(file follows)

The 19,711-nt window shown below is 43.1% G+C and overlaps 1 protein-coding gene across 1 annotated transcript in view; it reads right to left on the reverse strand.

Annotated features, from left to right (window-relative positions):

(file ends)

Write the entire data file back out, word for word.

The 19,711-nt window shown below is 43.1% G+C and overlaps 1 protein-coding gene across 1 annotated transcript in view; it reads right to left on the reverse strand.

Annotated features, from left to right (window-relative positions):